Are Arab stock markets ready for an upgrade?
THIS summer, stock market index compiler MSCI could upgrade the status of stock markets in the UAE and Qatar – a move that could help reinvigorate lackluster trading activity.
At the end of 2011, MSCI said it would keep the MSCI Qatar and MSCI UAE indices on review for potential reclassification from frontier market to emerging market status for another six months.
It had already postponed a decision in June last year, saying at the time that it needed more time to study whether both countries merit promotion.
With an upgrade still on the cards, cashy looks at what it would mean for investors here...
Playing in another league
If a ‘frontier market’ is the economy class in the world of stock market indices, then ‘emerging market’ status is akin to an upgrade to business class.
MSCI regards 25 countries as frontier markets because their stock markets are still in the early stage of development. These also include Serbia, Vietnam, Bangladesh, Jordan and Sri Lanka.
Although Dubai’s economy is larger than many other frontier markets, the Dubai Financial Market (DFM) was founded 10 years ago and is among the younger markets in the world.
At present, there are 21 stock market indices regarded as emerging markets, including China, Egypt, Korea and Turkey.
Investors reacted negatively to the MSCI decisions to postpone an upgrade, and the DFM general index ended 2011 down 17%. Since its pre-crisis peak, the index has lost three-quarters of its value.
Investors in both the Arab Gulf stock markets were looking for an MSCI upgrade amid hopes it would trigger increased foreign fund inflows and revitalise the markets' fortunes.
Trading volumes have been plummeting, and 30 UAE brokerages houses had to shut down. In October, even HSBC Middle East Securities closed down its brokerage for retail investors due to a lack of turnover.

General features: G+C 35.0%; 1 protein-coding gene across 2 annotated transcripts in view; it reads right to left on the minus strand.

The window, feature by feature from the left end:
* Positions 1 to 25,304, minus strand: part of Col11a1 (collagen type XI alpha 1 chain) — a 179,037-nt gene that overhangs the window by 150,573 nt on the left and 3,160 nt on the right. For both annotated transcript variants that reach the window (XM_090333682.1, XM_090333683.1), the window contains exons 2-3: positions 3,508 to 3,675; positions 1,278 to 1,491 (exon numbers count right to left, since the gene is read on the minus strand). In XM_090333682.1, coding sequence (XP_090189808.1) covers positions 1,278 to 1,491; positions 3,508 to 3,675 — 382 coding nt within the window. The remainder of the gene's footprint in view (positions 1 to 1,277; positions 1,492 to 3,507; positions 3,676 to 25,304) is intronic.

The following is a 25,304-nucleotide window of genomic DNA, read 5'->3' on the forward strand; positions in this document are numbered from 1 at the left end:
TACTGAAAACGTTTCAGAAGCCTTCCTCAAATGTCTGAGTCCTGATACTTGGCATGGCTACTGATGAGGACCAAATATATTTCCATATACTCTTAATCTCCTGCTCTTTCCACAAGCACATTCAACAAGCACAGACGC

Stringent foreign ownership limits were seen as a potential deal breaker for an upgrade, but things could be looking up.
“The UAE is on the way to liberalise the commercial law so that foreigners can own more than 49% of UAE listed company,” Houssam Tourani, a partner at Dubai-based law firm Al Tamimi & Company told cashy. “Such major changes in laws can take time, but I am quite optimistic for 2012.”
MSCI also wants to give market participants more time to see if a new delivery-versus-payment (DVP) system, implemented in mid-2011, works correctly. DVP aims to guarantee that investors receive proceeds from stock trading under all market circumstances.
So could an upgrade help to drag the UAE stock market out of its slump?
The market capitalisation of all MSCI frontier markets stands at $5 billion, while emerging market are collectively worth a whopping $4 trillion. An upgrade could attract new investors to the region, with increased fund inflows leading to a stock market rally.
It seems investors are optimistic, too. In January 2012, the DFM general index was up 6%. As the old traders’ adage goes: “As January goes, so goes the year.” Let’s hope so!
Pic credit: jscreationzs/ FreeDigitalPhotos.net
Are you optimistic of an upgrade? What do you think the impact would be?